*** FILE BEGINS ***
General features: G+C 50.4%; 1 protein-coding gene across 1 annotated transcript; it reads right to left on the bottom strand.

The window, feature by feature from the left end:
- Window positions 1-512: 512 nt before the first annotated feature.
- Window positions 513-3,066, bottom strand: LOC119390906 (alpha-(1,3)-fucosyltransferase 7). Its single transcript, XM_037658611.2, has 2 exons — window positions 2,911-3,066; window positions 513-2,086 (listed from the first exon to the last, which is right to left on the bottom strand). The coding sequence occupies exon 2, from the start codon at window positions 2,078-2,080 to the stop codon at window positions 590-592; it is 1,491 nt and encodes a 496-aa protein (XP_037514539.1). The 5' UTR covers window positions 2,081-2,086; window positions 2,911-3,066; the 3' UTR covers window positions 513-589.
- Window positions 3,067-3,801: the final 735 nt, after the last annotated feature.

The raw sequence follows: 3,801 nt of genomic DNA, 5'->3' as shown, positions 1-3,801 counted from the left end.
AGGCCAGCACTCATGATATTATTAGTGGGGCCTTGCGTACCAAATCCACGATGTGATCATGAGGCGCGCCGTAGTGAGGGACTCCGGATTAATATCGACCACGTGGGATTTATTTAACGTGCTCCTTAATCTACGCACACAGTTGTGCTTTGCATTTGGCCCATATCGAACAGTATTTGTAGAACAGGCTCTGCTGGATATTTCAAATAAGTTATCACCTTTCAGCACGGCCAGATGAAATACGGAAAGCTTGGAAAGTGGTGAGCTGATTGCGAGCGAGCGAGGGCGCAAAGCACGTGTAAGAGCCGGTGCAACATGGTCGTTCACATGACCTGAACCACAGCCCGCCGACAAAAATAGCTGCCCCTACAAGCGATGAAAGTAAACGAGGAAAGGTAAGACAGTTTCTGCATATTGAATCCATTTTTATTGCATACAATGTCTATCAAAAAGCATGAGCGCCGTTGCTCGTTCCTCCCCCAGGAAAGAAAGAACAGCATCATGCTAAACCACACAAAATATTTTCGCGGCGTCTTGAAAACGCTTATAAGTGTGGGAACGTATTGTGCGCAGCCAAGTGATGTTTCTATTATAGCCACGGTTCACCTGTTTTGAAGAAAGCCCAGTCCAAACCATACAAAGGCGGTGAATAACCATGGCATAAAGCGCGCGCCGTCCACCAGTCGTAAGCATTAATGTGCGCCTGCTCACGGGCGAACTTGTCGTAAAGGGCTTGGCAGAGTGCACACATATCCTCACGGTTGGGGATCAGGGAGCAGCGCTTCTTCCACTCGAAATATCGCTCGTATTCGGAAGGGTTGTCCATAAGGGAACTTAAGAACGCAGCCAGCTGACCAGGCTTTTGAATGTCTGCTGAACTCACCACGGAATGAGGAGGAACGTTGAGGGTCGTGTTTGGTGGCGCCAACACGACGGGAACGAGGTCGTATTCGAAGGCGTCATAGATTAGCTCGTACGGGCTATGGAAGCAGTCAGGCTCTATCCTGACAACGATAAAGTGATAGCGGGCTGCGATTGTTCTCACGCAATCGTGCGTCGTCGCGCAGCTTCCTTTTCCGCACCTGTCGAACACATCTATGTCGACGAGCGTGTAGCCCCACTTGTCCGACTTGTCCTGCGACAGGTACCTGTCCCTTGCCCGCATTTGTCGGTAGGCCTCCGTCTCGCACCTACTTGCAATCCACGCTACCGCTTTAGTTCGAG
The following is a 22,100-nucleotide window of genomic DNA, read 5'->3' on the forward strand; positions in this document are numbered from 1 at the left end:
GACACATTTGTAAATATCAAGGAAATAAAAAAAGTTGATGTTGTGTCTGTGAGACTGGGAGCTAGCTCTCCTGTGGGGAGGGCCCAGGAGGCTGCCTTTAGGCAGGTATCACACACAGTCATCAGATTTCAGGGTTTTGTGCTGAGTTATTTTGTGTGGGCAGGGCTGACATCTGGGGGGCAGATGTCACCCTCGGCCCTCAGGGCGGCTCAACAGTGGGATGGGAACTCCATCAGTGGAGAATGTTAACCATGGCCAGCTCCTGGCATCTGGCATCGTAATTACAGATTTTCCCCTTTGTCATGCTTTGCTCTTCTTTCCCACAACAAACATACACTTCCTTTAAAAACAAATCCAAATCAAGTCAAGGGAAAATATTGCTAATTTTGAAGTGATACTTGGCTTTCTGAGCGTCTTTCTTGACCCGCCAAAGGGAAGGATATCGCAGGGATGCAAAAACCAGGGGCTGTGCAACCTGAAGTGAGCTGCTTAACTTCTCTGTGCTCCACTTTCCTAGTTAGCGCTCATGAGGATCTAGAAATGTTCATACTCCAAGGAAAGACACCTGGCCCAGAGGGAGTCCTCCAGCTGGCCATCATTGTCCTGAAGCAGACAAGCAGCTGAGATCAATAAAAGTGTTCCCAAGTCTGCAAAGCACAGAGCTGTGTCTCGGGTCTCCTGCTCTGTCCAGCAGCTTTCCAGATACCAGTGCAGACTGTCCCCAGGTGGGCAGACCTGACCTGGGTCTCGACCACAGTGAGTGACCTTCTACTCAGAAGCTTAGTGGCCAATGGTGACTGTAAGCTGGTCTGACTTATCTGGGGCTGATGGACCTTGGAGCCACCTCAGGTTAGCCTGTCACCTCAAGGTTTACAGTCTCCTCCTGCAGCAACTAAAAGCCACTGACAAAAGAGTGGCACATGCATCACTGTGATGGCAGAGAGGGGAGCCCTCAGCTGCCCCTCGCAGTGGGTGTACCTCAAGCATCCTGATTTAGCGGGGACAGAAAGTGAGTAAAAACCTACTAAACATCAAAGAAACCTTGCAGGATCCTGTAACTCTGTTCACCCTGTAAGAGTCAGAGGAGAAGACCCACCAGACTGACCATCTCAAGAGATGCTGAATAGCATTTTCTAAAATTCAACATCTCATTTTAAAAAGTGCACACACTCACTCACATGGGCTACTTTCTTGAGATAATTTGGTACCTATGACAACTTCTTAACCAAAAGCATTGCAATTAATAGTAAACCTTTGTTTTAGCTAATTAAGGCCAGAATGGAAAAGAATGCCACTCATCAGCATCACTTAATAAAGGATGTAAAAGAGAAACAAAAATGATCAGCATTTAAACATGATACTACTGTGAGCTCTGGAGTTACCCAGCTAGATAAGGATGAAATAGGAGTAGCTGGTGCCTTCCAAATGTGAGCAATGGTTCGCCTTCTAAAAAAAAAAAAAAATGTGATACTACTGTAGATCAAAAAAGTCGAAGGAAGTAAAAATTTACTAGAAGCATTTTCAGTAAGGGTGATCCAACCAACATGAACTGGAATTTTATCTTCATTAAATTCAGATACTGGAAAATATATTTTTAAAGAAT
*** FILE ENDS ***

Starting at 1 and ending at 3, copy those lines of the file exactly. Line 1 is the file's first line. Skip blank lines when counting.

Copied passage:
General features: G+C 50.4%; 1 protein-coding gene across 1 annotated transcript; it reads right to left on the bottom strand.

The window, feature by feature from the left end:
- Window positions 1-512: 512 nt before the first annotated feature.